After this he created a boxing academy for gentlemen at 13 Bond Street, London. Jackson"s Saloon was popular with the nobility and gentry. Lord Byron relates in his diary that not only did he receive instruction in boxing from Jackson, but also had a homosexual fling with him.
Byron referred to Jackson as the "Emperor of Pugilism", and the leading prizefight reporter, Pierce Egan, writing in Boxiana declared him to be the "fixed star" of the "Pugilistic Hemisphere".
In the artist Thomas Lawrence"s 1797 exhibition at the Royal Academy, an enormous painting of Satan Summoning his Legions was based upon a giant portrait of Jackson. In 1814, Jackson helped to establish the "Pugilistic Club".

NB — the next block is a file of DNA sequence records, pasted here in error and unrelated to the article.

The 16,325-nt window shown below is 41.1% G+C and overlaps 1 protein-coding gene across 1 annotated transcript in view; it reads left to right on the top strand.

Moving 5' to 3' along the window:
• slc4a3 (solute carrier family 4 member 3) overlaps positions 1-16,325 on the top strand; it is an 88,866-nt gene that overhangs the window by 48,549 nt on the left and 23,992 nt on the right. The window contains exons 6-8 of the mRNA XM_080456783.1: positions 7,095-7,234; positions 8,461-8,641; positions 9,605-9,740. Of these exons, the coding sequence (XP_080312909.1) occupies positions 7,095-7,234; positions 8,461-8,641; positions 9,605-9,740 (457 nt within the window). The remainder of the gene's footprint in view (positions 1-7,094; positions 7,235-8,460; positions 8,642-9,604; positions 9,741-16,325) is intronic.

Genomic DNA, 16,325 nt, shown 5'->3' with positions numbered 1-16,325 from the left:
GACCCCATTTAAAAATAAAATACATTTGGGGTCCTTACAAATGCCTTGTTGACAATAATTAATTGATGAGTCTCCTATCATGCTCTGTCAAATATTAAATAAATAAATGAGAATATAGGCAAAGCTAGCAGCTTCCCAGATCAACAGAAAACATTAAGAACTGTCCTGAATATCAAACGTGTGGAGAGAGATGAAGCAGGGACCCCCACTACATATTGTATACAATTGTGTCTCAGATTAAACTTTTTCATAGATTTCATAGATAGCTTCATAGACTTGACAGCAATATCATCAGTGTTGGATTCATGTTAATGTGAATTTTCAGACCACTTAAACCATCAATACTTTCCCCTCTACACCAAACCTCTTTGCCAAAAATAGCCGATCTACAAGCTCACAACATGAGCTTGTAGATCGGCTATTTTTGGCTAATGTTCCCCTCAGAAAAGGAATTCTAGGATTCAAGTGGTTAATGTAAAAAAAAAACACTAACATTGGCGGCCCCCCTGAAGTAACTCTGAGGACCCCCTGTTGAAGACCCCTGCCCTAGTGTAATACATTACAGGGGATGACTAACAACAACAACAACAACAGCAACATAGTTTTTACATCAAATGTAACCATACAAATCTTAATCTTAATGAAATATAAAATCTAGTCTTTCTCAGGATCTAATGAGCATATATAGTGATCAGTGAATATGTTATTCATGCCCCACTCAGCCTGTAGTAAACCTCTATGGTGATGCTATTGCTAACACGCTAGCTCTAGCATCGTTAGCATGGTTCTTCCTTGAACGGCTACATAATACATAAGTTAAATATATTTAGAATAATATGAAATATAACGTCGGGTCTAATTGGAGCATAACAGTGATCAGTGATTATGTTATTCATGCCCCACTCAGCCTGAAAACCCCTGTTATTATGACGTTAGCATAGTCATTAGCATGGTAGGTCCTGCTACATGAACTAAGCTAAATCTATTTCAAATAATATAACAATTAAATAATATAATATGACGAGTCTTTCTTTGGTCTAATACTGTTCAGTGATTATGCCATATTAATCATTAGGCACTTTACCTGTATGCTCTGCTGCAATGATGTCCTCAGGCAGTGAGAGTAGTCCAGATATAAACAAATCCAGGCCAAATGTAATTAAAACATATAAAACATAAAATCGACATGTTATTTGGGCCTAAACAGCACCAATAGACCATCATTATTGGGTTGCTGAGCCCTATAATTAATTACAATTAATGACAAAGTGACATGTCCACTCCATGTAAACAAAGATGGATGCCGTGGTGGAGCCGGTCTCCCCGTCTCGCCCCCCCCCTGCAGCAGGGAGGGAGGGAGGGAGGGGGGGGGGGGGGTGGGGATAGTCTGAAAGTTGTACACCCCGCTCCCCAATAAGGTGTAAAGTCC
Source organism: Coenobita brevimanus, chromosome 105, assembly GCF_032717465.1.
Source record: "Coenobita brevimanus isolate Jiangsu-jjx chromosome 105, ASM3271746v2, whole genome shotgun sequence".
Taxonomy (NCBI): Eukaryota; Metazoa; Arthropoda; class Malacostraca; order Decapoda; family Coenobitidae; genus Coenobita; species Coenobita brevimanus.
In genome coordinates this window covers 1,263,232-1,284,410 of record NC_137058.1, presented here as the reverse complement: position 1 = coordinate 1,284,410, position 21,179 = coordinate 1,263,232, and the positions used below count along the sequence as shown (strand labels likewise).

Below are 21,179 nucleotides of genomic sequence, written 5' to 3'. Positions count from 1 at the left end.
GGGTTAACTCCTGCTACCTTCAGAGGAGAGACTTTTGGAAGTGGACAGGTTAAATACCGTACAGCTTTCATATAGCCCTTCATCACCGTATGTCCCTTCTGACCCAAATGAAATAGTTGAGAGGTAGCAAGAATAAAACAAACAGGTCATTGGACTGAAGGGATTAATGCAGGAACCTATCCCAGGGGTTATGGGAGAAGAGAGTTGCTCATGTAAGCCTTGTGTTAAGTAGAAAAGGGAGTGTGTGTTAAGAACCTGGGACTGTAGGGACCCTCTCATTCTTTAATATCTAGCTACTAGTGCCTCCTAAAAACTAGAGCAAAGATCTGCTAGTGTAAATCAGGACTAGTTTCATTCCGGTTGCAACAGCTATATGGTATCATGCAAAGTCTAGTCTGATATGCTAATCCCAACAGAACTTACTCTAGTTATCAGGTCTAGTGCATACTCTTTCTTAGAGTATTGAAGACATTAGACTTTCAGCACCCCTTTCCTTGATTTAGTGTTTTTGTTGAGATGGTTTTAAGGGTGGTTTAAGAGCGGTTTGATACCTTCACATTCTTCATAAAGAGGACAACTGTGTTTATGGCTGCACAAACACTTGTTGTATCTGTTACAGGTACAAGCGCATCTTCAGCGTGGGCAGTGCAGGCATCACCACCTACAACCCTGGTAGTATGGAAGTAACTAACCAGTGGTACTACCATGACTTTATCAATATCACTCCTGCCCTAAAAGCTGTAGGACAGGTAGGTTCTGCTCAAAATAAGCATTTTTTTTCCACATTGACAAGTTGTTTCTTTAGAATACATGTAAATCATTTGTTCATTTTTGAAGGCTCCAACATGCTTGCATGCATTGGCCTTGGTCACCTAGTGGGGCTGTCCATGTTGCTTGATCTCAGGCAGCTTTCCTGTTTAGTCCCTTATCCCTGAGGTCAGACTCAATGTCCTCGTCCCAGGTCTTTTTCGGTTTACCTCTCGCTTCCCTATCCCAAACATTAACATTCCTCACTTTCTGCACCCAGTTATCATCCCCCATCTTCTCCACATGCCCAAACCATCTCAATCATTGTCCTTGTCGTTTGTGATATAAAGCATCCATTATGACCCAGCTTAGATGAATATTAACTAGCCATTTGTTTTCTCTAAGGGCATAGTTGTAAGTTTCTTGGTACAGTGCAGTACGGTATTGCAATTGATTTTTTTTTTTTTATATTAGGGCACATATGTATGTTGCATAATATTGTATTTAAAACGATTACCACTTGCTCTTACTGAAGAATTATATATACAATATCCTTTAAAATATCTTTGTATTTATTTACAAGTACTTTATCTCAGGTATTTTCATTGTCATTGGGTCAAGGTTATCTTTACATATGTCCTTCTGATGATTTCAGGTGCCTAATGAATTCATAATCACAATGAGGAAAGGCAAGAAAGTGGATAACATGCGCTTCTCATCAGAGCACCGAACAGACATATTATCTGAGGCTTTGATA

Jackson is buried in Brompton Cemetery, London. Jackson features as a character in Rodney Stone, a Gothic mystery and boxing novel by Sir Arthur Conan Doyle.
He and/or his saloon are frequently mentioned in Georgette Heyer"s Regency romances.
The characters of Jackson and Mendoza also have minor but important roles in the film The Young Mr.